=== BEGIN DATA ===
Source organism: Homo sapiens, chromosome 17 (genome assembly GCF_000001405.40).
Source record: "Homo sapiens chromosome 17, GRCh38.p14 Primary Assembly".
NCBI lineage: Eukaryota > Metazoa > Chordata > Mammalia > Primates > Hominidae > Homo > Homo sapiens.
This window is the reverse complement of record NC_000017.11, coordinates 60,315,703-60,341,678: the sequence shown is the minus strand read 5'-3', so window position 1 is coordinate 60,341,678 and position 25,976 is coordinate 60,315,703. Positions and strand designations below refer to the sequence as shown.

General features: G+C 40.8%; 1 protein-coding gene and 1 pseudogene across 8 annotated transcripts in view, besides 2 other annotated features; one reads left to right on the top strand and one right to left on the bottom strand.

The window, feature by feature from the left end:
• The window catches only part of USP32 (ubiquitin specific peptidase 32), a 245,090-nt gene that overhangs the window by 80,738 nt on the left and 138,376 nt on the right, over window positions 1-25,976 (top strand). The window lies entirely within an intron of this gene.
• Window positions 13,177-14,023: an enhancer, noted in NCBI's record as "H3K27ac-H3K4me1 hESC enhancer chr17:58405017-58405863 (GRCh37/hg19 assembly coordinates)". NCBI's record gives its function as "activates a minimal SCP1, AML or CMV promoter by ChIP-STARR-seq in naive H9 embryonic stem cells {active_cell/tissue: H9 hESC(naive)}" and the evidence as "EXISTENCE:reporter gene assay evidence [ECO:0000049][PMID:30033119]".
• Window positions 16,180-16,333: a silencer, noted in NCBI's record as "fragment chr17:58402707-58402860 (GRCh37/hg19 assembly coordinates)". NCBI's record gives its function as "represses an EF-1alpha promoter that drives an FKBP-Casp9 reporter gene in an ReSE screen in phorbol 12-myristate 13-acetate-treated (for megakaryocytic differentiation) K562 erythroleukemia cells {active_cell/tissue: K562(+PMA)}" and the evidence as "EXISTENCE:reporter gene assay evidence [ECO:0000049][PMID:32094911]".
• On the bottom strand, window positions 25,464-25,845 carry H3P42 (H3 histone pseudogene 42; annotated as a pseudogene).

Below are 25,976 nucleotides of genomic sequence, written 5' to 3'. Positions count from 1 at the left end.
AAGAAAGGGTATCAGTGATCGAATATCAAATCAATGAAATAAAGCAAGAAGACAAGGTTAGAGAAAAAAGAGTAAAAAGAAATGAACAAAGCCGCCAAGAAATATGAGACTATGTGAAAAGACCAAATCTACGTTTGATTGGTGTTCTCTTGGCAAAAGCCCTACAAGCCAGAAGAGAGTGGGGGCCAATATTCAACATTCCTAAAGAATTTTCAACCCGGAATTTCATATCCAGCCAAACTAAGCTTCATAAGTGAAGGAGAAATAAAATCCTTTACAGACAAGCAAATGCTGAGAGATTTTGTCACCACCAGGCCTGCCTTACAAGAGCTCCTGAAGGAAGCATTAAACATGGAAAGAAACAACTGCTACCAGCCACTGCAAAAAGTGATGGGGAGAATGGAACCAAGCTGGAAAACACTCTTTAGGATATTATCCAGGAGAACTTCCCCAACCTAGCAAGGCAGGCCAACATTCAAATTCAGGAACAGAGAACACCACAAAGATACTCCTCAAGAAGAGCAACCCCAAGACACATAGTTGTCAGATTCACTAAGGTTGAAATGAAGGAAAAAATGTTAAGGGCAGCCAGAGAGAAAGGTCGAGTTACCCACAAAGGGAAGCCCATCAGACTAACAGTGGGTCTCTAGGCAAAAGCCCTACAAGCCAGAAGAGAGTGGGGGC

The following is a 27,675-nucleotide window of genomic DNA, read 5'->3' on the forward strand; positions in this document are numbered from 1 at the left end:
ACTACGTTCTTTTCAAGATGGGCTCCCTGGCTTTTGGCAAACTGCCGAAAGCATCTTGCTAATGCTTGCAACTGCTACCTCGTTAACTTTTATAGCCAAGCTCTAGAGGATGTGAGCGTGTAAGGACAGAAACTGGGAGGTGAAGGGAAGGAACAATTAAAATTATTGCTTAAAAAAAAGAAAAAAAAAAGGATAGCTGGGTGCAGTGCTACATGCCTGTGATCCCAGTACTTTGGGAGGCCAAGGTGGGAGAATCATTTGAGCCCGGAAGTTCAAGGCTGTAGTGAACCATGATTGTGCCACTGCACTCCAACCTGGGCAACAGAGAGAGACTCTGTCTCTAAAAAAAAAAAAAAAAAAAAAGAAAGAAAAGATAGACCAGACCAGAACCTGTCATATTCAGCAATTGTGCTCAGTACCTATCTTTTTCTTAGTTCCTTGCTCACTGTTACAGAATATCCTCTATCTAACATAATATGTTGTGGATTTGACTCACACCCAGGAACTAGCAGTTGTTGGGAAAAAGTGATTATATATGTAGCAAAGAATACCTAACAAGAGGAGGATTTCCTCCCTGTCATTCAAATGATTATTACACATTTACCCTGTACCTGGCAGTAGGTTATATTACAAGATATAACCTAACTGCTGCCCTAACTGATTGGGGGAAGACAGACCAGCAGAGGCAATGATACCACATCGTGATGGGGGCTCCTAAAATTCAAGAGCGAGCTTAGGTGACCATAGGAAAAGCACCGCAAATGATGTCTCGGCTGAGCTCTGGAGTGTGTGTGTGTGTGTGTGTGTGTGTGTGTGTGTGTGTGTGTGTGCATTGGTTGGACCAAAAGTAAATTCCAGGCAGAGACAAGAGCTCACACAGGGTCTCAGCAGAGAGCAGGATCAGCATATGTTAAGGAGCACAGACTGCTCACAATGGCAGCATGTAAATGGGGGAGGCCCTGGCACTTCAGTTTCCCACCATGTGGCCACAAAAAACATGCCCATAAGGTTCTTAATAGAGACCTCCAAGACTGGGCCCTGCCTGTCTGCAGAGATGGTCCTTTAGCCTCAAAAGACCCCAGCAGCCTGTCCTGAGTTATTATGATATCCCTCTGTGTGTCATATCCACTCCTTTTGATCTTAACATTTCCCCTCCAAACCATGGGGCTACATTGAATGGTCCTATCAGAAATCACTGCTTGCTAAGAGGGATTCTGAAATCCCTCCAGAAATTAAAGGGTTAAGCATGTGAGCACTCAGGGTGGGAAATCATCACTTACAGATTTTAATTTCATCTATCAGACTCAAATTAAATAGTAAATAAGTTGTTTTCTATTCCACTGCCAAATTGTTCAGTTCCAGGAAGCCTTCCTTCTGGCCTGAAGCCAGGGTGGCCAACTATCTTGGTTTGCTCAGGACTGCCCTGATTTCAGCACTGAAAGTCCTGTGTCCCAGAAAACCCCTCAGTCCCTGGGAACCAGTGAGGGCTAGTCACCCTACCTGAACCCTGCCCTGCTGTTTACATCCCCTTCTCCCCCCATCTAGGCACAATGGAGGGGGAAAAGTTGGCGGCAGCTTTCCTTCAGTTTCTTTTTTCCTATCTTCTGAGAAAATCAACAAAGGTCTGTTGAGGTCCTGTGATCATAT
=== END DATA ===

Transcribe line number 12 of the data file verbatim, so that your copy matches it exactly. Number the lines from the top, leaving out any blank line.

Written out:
AAGAAAGGGTATCAGTGATCGAATATCAAATCAATGAAATAAAGCAAGAAGACAAGGTTAGAGAAAAAAGAGTAAAAAGAAATGAACAAAGCCGCCAAGAAATATGAGACTATGTGAAAAGACCAAATCTACGTTTGATTGGTGTTCTCTTGGCAAAAGCCCTACAAGCCAGAAGAGAGTGGGGGCCAATATTCAACATTCCTAAAGAATTTTCAACCCGGAATTTCATATCCAGCCAAACTAAGCTTCATAAGTGAAGGAGAAATAAAATCCTTTACAGACAAGCAAATGCTGAGAGATTTTGTCACCACCAGGCCTGCCTTACAAGAGCTCCTGAAGGAAGCATTAAACATGGAAAGAAACAACTGCTACCAGCCACTGCAAAAAGTGATGGGGAGAATGGAACCAAGCTGGAAAACACTCTTTAGGATATTATCCAGGAGAACTTCCCCAACCTAGCAAGGCAGGCCAACATTCAAATTCAGGAACAGAGAACACCACAAAGATACTCCTCAAGAAGAGCAACCCCAAGACACATAGTTGTCAGATTCACTAAGGTTGAAATGAAGGAAAAAATGTTAAGGGCAGCCAGAGAGAAAGGTCGAGTTACCCACAAAGGGAAGCCCATCAGACTAACAGTGGGTCTCTAGGCAAAAGCCCTACAAGCCAGAAGAGAGTGGGGGC